The seeds are rich in vitamins and minerals, and are either black or striped.  The smaller black seeds produce oil used in cooking, margarine, cosmetics and animal feed. They are the best sunflower seeds for attracting the greatest variety of song birds.  The bigger, striped seeds are grown for snacking and as an ingredient in bread and health foods.  They are also used for feeding larger bird species such as jays and mourning doves . A single sunflower can have up to 2000 seeds. The large petals around the edge of the head are individual ray flowers which do not develop into seeds.  These petals are usually yellow, orange or red in color.  Some heads have striped petals. The dried stems can be used for fuel and composted for fertilization. The Chinese have used the fiber from the stems for fabrics and paper. The pith, the interior of the stalk, is one of the lightest substances known and is used in the scientific labs.

The beauty of sunflowers was a great inspiration for the Dutch painter Vincent Van Gogh, who painted two series of paintings dedicated to sunflowers, one while in Paris and another in Aries in southwestern France.  "Sunflower", the fourth version with a yellow background and painted in Aries, is one of the most popular paintings in the National Gallery in London.  It was painted in 1888, during a rare period of optimism. It is the painting that is most often reproduced on cards, posters, stationary, etc. It is also the picture that Van Gogh was most proud of.  The Yasada Insurance Company in Japan paid over $39 million in 1987 for another version of this painting that was done in 1889, also in Aries.  Van Gogh said, "The sunflower is mine, in a way" and "I find comfort in contemplating sunflowers". Indeed, sunflowers are associated with Van Gogh.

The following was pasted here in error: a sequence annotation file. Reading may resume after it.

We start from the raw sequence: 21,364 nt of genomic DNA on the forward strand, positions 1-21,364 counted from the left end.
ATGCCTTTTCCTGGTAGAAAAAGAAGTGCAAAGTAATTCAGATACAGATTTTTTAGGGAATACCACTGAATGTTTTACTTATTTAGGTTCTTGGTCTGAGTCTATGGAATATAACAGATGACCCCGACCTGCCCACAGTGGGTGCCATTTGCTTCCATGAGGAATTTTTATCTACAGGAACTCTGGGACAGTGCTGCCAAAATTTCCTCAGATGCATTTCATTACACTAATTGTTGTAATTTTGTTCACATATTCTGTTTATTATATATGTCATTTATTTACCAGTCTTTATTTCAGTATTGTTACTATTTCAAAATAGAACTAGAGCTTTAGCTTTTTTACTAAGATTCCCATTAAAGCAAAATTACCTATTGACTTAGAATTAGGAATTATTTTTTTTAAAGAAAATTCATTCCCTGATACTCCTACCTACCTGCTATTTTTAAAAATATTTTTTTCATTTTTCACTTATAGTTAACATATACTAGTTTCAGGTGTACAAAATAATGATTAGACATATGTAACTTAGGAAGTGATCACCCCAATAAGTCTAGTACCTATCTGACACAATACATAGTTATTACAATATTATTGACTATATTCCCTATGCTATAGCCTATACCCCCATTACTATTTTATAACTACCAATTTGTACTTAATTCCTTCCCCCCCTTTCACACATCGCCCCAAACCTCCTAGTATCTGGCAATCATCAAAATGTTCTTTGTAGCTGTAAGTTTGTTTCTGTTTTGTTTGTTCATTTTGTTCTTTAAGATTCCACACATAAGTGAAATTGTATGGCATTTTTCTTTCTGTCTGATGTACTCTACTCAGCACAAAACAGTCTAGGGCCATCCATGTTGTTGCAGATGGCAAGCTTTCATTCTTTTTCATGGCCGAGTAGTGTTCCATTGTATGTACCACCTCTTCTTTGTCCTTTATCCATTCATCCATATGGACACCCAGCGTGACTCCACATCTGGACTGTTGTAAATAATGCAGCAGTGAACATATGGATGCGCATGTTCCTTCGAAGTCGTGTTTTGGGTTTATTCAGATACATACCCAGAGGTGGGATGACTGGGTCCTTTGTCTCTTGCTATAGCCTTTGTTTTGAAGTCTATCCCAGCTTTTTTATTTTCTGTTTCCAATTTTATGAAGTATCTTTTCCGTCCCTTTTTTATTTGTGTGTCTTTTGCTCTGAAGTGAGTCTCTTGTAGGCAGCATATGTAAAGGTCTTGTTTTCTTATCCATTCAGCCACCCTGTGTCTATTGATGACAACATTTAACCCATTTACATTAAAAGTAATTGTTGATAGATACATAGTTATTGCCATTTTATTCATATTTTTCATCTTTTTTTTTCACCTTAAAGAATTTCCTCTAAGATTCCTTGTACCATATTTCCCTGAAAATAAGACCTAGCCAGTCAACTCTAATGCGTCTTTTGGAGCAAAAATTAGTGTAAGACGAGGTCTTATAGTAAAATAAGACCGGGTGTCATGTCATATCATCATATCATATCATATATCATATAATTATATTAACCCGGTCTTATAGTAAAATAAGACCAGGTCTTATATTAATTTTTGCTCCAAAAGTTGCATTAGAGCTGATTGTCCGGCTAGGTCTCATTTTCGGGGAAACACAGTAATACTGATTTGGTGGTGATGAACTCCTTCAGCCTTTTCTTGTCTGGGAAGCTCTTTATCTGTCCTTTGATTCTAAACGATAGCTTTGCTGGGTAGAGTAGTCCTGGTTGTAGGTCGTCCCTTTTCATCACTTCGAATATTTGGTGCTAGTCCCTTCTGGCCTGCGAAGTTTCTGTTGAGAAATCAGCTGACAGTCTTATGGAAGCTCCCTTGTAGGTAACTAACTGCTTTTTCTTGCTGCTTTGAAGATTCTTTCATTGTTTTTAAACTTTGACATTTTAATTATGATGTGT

Sunflower I was taken in the Butchart Gardens in Brentwood Bay.  It is located near Victoria  on Vancouver Island in British Columbia, Canada.  The gardens were started over 100 years ago and remain privately owned by the family. Since 2001 the Butchart's  great-granddaughter Robin-Lee Clarke is the owner and managing director.  The gardens are open